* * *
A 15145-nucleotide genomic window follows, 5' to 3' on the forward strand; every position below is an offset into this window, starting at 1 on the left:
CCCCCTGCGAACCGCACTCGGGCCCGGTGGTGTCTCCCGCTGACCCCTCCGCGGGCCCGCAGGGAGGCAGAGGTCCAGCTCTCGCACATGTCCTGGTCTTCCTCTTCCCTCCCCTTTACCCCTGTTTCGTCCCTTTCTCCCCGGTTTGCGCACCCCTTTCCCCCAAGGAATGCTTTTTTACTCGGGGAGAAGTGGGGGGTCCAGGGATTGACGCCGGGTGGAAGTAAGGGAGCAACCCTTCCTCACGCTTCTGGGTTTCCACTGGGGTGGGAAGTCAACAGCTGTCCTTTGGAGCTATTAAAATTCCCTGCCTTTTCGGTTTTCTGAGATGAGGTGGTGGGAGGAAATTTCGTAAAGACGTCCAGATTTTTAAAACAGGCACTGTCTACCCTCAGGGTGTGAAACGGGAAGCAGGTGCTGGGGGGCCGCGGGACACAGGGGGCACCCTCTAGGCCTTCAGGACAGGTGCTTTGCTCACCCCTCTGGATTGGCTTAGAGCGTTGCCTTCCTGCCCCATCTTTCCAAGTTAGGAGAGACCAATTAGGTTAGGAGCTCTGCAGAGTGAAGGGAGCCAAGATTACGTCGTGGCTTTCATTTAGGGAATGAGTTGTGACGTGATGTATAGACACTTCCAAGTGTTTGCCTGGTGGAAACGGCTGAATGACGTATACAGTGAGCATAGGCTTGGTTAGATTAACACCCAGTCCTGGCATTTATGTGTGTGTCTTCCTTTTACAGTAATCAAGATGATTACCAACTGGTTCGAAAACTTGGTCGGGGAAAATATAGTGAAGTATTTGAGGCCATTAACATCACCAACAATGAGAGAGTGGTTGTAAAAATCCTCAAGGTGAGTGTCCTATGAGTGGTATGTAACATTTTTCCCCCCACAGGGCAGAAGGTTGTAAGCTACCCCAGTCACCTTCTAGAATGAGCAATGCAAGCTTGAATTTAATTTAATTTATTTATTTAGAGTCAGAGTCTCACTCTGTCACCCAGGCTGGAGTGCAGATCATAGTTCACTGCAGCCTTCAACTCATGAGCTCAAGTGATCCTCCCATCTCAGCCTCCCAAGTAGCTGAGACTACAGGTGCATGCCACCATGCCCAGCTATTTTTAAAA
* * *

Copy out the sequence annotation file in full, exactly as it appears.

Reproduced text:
A 15145-nucleotide genomic window follows, 5' to 3' on the forward strand; every position below is an offset into this window, starting at 1 on the left:
CCCCCTGCGAACCGCACTCGGGCCCGGTGGTGTCTCCCGCTGACCCCTCCGCGGGCCCGCAGGGAGGCAGAGGTCCAGCTCTCGCACATGTCCTGGTCTTCCTCTTCCCTCCCCTTTACCCCTGTTTCGTCCCTTTCTCCCCGGTTTGCGCACCCCTTTCCCCCAAGGAATGCTTTTTTACTCGGGGAGAAGTGGGGGGTCCAGGGATTGACGCCGGGTGGAAGTAAGGGAGCAACCCTTCCTCACGCTTCTGGGTTTCCACTGGGGTGGGAAGTCAACAGCTGTCCTTTGGAGCTATTAAAATTCCCTGCCTTTTCGGTTTTCTGAGATGAGGTGGTGGGAGGAAATTTCGTAAAGACGTCCAGATTTTTAAAACAGGCACTGTCTACCCTCAGGGTGTGAAACGGGAAGCAGGTGCTGGGGGGCCGCGGGACACAGGGGGCACCCTCTAGGCCTTCAGGACAGGTGCTTTGCTCACCCCTCTGGATTGGCTTAGAGCGTTGCCTTCCTGCCCCATCTTTCCAAGTTAGGAGAGACCAATTAGGTTAGGAGCTCTGCAGAGTGAAGGGAGCCAAGATTACGTCGTGGCTTTCATTTAGGGAATGAGTTGTGACGTGATGTATAGACACTTCCAAGTGTTTGCCTGGTGGAAACGGCTGAATGACGTATACAGTGAGCATAGGCTTGGTTAGATTAACACCCAGTCCTGGCATTTATGTGTGTGTCTTCCTTTTACAGTAATCAAGATGATTACCAACTGGTTCGAAAACTTGGTCGGGGAAAATATAGTGAAGTATTTGAGGCCATTAACATCACCAACAATGAGAGAGTGGTTGTAAAAATCCTCAAGGTGAGTGTCCTATGAGTGGTATGTAACATTTTTCCCCCCACAGGGCAGAAGGTTGTAAGCTACCCCAGTCACCTTCTAGAATGAGCAATGCAAGCTTGAATTTAATTTAATTTATTTATTTAGAGTCAGAGTCTCACTCTGTCACCCAGGCTGGAGTGCAGATCATAGTTCACTGCAGCCTTCAACTCATGAGCTCAAGTGATCCTCCCATCTCAGCCTCCCAAGTAGCTGAGACTACAGGTGCATGCCACCATGCCCAGCTATTTTTAAAA